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|09-15-2010, 07:32 PM||#1|
A Son of Martha
Join Date: Oct 2008
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Steelers defense stays with what works
Steelers defense stays with what works
By ALAN ROBINSON, AP Sports Writer 1 hour, 44 minutes ago
PITTSBURGH (AP)—NFL rosters change frequently from season to season due to salary cap restrictions, free agency and the draft, yet the Pittsburgh Steelers are an anomaly during a time when one bad game or one bad season can cause a team to shed a player.
When they began practicing Wednesday for their game at Tennessee on Sunday, all 11 players who started on defense for them during the Cardinals-Steelers’ Super Bowl two seasons ago were on the field. Ten of the 11 remain starters; only linebacker Larry Foote(notes) is a backup.
By contrast, the Cardinals have only four holdover starters, although linebacker Clark Haggans(notes) would be among that group if he hadn’t missed the Super Bowl with a foot injury.
That 2008 Steelers defense was one of the best in NFL history, leading the league in overall and passing defense while giving up the fewest points— despite playing one of the most difficult schedules of any Super Bowl winner, opposing the Ravens (twice), Chargers (twice), Cowboys, Patriots, Eagles, Giants, Titans and Colts.
This defense matched that ’08 level of performance by holding Atlanta without a touchdown during a 15-9 overtime victory Sunday in which the Falcons ended only one drive inside the Pittsburgh 20-yeard line.
“I don’t compare our seasons like that, but it was a good start for us,” linebacker James Farrior(notes) said Wednesday. “I think everybody was on their stuff during that game. We’ve just got to keep it up. It was similar, but we’ve got a long way to go.”
Of course, this defense is accustomed to being together for long stretches.
By deftly managing the salary cap, the Steelers have kept defensive end Aaron Smith(notes) for 12 seasons, nose tackle Casey Hampton(notes) for 10; Farrior, defensive end Brett Keisel(notes) and backup lineman Chris Hoke(notes) for nine each, safety Troy Polamalu(notes) and cornerback Ike Taylor(notes) for eight apiece, linebacker James Harrison(notes) for seven, and linebacker LaMarr Woodley(notes) and safety Ryan Clark(notes) for five seasons. Inside linebacker Lawrence Timmons(notes) is the least-experienced starter, and he’s been with them for four seasons.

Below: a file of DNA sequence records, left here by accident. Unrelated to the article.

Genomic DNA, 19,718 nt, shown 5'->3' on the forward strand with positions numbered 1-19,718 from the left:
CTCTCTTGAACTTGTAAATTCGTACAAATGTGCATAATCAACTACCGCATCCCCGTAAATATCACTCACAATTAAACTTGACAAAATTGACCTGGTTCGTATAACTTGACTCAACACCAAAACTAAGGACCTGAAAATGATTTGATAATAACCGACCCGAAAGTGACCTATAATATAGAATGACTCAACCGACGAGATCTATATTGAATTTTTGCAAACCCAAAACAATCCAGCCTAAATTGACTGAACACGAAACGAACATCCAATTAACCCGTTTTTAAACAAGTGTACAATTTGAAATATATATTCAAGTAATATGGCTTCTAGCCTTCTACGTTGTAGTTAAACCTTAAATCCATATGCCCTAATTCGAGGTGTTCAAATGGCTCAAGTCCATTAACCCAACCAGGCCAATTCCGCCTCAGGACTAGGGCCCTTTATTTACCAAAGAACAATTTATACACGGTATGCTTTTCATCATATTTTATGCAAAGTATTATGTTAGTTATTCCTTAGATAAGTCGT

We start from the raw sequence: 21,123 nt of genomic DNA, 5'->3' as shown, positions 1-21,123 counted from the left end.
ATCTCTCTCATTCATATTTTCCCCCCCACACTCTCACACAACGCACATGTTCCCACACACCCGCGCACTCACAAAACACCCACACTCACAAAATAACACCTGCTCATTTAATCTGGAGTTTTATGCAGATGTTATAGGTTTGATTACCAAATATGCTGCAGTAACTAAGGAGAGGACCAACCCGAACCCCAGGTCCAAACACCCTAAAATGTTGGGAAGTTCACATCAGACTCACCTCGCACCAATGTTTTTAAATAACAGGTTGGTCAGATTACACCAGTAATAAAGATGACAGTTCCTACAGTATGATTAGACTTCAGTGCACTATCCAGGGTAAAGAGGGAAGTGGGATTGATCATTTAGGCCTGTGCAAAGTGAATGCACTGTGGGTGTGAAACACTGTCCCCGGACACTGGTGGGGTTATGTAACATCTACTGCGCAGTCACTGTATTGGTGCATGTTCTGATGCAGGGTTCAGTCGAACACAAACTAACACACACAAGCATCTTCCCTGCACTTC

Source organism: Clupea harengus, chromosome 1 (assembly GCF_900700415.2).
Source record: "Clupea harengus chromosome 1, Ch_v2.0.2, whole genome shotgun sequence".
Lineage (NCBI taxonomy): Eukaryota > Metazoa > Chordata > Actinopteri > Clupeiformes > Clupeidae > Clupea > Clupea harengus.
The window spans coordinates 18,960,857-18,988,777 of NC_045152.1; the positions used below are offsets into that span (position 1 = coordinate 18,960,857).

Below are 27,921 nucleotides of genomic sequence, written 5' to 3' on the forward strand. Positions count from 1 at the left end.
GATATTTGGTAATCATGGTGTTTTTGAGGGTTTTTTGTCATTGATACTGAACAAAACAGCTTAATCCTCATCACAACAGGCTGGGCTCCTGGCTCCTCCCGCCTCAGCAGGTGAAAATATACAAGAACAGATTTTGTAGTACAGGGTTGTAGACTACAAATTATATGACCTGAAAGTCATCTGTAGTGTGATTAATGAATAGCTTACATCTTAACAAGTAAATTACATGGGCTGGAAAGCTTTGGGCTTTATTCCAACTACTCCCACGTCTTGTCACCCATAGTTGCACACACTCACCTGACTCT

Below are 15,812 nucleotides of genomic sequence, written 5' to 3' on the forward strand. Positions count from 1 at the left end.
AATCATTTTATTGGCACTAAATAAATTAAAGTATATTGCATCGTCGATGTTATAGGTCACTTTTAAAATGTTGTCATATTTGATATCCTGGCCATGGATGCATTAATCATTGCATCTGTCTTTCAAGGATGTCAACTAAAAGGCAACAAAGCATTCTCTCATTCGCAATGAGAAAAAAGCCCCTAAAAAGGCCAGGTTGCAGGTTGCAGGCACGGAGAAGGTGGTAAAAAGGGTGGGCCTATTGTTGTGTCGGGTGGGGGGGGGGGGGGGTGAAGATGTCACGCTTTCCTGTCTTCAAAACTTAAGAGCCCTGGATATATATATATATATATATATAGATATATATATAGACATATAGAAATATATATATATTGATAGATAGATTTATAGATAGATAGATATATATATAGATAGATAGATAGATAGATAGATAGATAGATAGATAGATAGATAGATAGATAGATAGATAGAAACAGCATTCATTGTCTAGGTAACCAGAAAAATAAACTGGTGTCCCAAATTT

Seven of the 11 starters are 30 or older, and Polamalu and cornerback Bryant McFadden(notes) both turn 30 next year.
Many teams are reluctant to accumulate so many players above the age when performance can begin to decline and injuries become more frequent. However, the Steelers are reluctant to break up a unit that statistically was No. 1 in 2007, 2008 and 2004 and has finished below No. 5 only once since 2003.
Defensive coordinator Dick LeBeau is 73 and, understandably, is sensitive to questions about how age affects performance. He suggests his defense draws motivation from the frequent talk it’s getting too old to remain among the best.
“We’re going to let the season speak for us on that,” he said.
With Polamalu and Smith out with injuries much of last season, the Steelers played below their usual level by losing five times after leading in the fourth quarter. The Falcons game suggests the Steelers are significantly improved with Polamalu and Smith back, but a single game against an opponent that doesn’t see them very often can be misleading.
Opposing the Titans (1-0) could prove to be a better indicator of where this defense is. The Titans were the only team to beat the Steelers decisively in 2008, winning 31-14.
“Honestly, I can’t even remember that game. We played them last year in Heinz Field and won in overtime (13-10), and that was a whole different makeup,” wide receiver Hines Ward(notes) said. “This team is different.”
Pittsburgh also will be without quarterback Ben Roethlisberger(notes) as he serves the second game of his four-game suspension for violating the NFL’s personal conduct policy.
Titans quarterback Vince Young(notes) hasn’t opposed the Steelers before as a starter, but he understands what he’s getting into from watching on tape—a defense that knows what it’s doing and does it as well as any unit in the league. He saw that by watching the Falcons offense struggle to give quarterback Matt Ryan(notes) enough time to dodge Pittsburgh’s frequent blitzing and throw enough accurate passes to mount a consistent offense.
“You have to be very patient and take what they give you, until something breaks,” Young said. “I have a lot of respect for them. This is my first time and I’m definitely looking forward to it because you always want to test yourself against the best. That is how much respect I have for those guys.”
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